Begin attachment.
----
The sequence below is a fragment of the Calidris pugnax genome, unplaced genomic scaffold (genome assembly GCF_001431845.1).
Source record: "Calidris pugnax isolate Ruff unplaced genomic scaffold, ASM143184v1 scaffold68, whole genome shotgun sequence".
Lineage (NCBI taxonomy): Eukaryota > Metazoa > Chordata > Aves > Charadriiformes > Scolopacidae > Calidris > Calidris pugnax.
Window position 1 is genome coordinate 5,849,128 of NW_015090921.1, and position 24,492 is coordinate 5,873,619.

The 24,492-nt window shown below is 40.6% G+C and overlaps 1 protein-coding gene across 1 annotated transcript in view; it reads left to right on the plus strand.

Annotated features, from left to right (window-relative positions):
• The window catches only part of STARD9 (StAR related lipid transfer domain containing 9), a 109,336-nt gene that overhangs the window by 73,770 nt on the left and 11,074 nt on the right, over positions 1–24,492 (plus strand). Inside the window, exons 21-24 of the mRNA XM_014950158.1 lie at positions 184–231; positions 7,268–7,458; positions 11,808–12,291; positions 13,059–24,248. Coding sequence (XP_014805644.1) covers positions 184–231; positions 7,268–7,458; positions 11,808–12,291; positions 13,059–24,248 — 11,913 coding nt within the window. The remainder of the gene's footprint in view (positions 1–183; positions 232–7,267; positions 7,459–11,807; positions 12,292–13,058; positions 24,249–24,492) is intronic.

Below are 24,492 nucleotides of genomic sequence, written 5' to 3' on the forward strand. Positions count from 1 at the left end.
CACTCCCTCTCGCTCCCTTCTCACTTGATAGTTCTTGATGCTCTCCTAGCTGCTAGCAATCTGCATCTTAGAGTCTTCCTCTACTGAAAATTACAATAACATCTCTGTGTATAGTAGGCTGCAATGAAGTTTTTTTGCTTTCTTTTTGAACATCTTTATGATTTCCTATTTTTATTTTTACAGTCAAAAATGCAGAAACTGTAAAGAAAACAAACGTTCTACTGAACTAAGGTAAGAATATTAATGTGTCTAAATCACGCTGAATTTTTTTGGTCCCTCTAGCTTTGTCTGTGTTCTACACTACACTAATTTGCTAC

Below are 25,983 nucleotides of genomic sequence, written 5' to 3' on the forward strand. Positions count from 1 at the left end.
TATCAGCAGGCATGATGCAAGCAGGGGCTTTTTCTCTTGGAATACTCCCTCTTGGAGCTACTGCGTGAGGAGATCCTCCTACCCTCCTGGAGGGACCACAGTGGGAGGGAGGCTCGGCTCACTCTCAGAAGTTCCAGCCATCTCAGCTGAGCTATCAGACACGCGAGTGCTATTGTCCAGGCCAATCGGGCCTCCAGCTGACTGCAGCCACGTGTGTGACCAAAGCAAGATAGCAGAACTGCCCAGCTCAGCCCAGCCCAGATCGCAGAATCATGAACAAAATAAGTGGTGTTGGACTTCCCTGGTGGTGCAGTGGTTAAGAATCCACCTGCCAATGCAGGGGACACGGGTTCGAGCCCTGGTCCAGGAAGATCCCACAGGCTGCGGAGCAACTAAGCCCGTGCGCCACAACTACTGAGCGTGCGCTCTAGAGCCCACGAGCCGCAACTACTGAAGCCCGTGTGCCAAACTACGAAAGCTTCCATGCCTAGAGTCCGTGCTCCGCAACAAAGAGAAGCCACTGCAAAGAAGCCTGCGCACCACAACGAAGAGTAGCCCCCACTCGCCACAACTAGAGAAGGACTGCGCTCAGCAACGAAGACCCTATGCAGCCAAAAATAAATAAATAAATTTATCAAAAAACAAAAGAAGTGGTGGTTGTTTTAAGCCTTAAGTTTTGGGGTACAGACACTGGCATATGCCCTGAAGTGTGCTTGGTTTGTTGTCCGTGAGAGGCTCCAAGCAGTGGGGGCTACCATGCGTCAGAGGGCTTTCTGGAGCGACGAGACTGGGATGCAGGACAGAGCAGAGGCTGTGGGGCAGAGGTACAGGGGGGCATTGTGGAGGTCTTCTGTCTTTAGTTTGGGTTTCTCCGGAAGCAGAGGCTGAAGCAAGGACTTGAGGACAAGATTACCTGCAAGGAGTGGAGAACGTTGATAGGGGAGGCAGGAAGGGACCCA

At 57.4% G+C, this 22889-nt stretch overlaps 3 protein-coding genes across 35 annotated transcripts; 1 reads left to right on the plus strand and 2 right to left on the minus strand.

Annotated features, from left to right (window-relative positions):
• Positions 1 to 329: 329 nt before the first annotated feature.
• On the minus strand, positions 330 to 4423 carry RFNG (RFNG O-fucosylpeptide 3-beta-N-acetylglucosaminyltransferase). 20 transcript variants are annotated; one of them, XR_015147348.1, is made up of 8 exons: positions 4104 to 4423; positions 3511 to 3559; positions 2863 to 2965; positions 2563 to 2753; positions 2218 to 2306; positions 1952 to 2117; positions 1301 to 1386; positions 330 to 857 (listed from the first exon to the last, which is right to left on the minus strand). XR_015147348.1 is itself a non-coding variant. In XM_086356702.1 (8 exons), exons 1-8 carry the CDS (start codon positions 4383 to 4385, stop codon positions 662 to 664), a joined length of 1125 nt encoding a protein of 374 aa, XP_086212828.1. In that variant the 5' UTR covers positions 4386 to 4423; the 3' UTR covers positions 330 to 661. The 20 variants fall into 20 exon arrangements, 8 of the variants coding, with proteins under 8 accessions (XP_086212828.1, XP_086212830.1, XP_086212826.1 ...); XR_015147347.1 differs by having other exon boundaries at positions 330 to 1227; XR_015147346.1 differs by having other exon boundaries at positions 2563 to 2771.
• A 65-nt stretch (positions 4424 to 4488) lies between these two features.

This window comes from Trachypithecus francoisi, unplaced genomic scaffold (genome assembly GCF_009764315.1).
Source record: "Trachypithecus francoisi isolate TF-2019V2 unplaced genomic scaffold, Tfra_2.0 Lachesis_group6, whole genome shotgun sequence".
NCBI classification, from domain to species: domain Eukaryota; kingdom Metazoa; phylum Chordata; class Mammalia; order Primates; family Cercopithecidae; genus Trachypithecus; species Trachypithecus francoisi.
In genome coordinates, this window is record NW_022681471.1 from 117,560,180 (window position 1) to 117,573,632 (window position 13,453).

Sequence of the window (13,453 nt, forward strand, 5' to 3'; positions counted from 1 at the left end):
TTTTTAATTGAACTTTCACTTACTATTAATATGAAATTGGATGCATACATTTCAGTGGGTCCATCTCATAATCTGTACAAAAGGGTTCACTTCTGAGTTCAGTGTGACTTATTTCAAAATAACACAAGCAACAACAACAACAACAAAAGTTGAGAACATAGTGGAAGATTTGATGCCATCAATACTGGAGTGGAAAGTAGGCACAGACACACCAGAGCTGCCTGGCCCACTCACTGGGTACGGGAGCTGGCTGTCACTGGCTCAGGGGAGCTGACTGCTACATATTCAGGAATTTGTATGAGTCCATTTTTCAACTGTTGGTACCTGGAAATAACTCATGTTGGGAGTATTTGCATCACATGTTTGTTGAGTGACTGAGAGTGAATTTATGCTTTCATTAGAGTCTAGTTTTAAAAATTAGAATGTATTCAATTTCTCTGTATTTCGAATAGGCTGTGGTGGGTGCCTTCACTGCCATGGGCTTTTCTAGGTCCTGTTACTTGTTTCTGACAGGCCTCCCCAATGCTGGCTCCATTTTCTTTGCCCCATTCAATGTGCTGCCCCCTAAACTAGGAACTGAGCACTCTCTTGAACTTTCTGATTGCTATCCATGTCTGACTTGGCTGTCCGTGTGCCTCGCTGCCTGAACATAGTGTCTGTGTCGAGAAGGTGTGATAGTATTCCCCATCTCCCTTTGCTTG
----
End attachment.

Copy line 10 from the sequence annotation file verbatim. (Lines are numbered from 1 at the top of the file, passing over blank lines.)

Below are 25,983 nucleotides of genomic sequence, written 5' to 3' on the forward strand. Positions count from 1 at the left end.